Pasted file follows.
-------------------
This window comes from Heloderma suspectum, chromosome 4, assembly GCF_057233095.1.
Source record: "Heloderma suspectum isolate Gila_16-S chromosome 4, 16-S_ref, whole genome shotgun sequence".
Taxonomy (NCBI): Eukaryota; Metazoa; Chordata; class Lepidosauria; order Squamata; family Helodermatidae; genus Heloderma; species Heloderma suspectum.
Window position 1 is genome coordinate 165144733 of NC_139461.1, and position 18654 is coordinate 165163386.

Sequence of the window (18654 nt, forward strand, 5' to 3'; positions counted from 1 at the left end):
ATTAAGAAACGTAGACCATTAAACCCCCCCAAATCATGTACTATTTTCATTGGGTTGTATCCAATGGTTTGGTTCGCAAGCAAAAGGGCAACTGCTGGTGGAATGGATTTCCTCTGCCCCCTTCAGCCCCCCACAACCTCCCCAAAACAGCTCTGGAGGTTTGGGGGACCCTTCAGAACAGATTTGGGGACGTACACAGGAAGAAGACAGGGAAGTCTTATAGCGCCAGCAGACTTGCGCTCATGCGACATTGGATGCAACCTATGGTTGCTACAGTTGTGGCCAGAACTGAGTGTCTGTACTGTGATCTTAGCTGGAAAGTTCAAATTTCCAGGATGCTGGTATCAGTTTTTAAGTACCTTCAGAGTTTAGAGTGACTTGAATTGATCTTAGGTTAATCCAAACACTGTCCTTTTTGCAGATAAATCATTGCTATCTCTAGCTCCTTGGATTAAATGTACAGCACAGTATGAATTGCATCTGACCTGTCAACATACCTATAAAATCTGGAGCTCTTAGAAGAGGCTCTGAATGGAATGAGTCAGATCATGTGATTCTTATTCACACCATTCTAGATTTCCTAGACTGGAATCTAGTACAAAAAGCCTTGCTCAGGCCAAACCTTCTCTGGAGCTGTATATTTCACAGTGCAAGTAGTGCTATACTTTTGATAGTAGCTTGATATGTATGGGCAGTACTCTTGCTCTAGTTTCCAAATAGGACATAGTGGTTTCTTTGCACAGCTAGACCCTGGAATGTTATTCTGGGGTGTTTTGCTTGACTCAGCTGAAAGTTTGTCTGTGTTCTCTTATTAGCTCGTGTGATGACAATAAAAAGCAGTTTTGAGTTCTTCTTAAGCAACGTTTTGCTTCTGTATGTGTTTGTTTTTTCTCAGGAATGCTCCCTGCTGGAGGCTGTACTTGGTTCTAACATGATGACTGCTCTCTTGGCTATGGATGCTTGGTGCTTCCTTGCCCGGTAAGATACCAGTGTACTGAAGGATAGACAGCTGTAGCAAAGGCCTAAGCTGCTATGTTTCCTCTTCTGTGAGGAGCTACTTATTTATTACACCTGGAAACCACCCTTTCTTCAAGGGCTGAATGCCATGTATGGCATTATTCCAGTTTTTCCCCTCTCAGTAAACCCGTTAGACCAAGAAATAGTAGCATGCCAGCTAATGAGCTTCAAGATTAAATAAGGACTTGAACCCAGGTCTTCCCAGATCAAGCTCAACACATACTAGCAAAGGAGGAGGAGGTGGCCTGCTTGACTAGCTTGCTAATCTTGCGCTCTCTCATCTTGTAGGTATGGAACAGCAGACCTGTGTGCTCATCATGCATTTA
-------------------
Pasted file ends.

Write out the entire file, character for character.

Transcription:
This window comes from Heloderma suspectum, chromosome 4, assembly GCF_057233095.1.
Source record: "Heloderma suspectum isolate Gila_16-S chromosome 4, 16-S_ref, whole genome shotgun sequence".
Taxonomy (NCBI): Eukaryota; Metazoa; Chordata; class Lepidosauria; order Squamata; family Helodermatidae; genus Heloderma; species Heloderma suspectum.
Window position 1 is genome coordinate 165144733 of NC_139461.1, and position 18654 is coordinate 165163386.

Sequence of the window (18654 nt, forward strand, 5' to 3'; positions counted from 1 at the left end):
ATTAAGAAACGTAGACCATTAAACCCCCCCAAATCATGTACTATTTTCATTGGGTTGTATCCAATGGTTTGGTTCGCAAGCAAAAGGGCAACTGCTGGTGGAATGGATTTCCTCTGCCCCCTTCAGCCCCCCACAACCTCCCCAAAACAGCTCTGGAGGTTTGGGGGACCCTTCAGAACAGATTTGGGGACGTACACAGGAAGAAGACAGGGAAGTCTTATAGCGCCAGCAGACTTGCGCTCATGCGACATTGGATGCAACCTATGGTTGCTACAGTTGTGGCCAGAACTGAGTGTCTGTACTGTGATCTTAGCTGGAAAGTTCAAATTTCCAGGATGCTGGTATCAGTTTTTAAGTACCTTCAGAGTTTAGAGTGACTTGAATTGATCTTAGGTTAATCCAAACACTGTCCTTTTTGCAGATAAATCATTGCTATCTCTAGCTCCTTGGATTAAATGTACAGCACAGTATGAATTGCATCTGACCTGTCAACATACCTATAAAATCTGGAGCTCTTAGAAGAGGCTCTGAATGGAATGAGTCAGATCATGTGATTCTTATTCACACCATTCTAGATTTCCTAGACTGGAATCTAGTACAAAAAGCCTTGCTCAGGCCAAACCTTCTCTGGAGCTGTATATTTCACAGTGCAAGTAGTGCTATACTTTTGATAGTAGCTTGATATGTATGGGCAGTACTCTTGCTCTAGTTTCCAAATAGGACATAGTGGTTTCTTTGCACAGCTAGACCCTGGAATGTTATTCTGGGGTGTTTTGCTTGACTCAGCTGAAAGTTTGTCTGTGTTCTCTTATTAGCTCGTGTGATGACAATAAAAAGCAGTTTTGAGTTCTTCTTAAGCAACGTTTTGCTTCTGTATGTGTTTGTTTTTTCTCAGGAATGCTCCCTGCTGGAGGCTGTACTTGGTTCTAACATGATGACTGCTCTCTTGGCTATGGATGCTTGGTGCTTCCTTGCCCGGTAAGATACCAGTGTACTGAAGGATAGACAGCTGTAGCAAAGGCCTAAGCTGCTATGTTTCCTCTTCTGTGAGGAGCTACTTATTTATTACACCTGGAAACCACCCTTTCTTCAAGGGCTGAATGCCATGTATGGCATTATTCCAGTTTTTCCCCTCTCAGTAAACCCGTTAGACCAAGAAATAGTAGCATGCCAGCTAATGAGCTTCAAGATTAAATAAGGACTTGAACCCAGGTCTTCCCAGATCAAGCTCAACACATACTAGCAAAGGAGGAGGAGGTGGCCTGCTTGACTAGCTTGCTAATCTTGCGCTCTCTCATCTTGTAGGTATGGAACAGCAGACCTGTGTGCTCATCATGCATTTA